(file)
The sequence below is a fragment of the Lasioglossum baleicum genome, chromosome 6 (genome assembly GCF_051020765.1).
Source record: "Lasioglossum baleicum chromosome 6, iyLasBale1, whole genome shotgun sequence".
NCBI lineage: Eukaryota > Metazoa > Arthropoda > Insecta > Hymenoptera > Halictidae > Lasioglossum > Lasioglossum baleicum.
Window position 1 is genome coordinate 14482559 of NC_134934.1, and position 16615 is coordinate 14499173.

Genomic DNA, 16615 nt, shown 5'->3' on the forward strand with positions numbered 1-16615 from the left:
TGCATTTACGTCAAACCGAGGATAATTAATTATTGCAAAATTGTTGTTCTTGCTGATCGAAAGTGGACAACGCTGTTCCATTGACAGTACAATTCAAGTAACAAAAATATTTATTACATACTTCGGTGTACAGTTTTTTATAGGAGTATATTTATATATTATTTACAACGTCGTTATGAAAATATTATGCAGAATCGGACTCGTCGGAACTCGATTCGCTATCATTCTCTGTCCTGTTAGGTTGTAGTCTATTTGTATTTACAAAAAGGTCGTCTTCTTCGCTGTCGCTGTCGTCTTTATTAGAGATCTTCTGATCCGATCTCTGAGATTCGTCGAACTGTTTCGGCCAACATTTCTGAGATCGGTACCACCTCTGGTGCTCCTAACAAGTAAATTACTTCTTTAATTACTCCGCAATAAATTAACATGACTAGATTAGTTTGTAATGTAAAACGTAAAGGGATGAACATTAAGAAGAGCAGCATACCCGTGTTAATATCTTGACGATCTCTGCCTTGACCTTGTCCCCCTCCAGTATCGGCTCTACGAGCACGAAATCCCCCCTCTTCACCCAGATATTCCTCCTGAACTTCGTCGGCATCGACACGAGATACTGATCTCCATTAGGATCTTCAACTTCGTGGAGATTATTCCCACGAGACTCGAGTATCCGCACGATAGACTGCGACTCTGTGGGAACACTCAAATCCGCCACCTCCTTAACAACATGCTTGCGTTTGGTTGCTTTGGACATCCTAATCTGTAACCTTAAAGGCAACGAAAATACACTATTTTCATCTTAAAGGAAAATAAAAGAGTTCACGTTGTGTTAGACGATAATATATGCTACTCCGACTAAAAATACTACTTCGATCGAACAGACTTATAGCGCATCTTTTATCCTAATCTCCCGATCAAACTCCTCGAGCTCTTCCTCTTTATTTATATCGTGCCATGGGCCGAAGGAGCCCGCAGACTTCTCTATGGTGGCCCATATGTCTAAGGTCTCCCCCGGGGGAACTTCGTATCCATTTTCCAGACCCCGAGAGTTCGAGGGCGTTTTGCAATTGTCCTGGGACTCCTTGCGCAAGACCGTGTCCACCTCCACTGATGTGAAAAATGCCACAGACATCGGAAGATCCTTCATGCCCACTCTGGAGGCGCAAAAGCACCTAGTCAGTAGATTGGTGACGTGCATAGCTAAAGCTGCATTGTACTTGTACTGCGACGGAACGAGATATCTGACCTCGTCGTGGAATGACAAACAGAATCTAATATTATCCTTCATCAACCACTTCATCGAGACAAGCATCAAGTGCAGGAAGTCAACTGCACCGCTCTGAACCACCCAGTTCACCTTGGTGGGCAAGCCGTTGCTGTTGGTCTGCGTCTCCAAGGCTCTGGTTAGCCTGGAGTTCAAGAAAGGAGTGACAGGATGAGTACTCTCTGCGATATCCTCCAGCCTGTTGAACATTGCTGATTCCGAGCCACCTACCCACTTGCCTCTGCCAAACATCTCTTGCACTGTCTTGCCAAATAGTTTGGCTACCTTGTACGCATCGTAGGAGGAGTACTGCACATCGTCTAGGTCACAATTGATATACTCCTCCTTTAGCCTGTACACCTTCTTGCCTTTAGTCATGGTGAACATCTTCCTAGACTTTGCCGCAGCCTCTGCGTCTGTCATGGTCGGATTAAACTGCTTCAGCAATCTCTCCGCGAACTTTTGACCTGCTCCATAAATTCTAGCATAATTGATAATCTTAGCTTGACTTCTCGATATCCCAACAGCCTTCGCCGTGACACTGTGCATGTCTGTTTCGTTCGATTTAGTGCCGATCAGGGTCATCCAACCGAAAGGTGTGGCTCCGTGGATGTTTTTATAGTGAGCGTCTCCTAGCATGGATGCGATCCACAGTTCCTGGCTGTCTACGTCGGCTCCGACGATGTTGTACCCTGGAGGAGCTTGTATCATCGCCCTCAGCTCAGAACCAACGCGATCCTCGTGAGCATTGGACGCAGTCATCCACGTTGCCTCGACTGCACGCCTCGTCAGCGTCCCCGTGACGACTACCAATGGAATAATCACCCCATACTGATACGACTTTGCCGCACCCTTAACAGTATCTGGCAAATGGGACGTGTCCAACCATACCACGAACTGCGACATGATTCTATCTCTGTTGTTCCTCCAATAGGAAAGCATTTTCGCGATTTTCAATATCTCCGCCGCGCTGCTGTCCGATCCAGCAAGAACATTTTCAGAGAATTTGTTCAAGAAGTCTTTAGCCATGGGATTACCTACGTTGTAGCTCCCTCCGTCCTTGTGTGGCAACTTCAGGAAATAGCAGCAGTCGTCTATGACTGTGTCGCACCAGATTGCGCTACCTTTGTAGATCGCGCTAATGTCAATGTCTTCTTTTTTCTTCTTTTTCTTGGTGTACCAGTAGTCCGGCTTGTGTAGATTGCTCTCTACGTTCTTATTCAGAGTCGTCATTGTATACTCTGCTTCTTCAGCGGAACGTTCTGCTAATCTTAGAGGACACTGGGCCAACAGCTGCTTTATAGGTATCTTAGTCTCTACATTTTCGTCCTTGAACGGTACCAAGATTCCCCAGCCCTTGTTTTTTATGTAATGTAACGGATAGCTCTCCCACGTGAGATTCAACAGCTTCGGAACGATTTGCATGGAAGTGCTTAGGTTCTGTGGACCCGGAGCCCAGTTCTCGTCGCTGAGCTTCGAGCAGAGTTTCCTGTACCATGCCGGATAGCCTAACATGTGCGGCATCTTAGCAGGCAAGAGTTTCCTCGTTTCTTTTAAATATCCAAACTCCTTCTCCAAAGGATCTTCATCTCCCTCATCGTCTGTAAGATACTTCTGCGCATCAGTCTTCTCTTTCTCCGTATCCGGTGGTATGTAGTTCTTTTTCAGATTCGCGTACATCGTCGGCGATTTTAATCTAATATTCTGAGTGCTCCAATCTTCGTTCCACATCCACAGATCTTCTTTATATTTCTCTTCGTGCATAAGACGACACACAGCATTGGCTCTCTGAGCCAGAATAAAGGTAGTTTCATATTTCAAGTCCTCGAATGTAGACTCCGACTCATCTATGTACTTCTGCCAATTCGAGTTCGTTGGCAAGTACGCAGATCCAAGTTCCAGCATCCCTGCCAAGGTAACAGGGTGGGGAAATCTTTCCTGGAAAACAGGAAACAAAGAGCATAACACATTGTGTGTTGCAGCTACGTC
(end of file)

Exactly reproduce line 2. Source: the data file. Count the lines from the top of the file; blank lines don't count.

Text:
Source record: "Lasioglossum baleicum chromosome 6, iyLasBale1, whole genome shotgun sequence".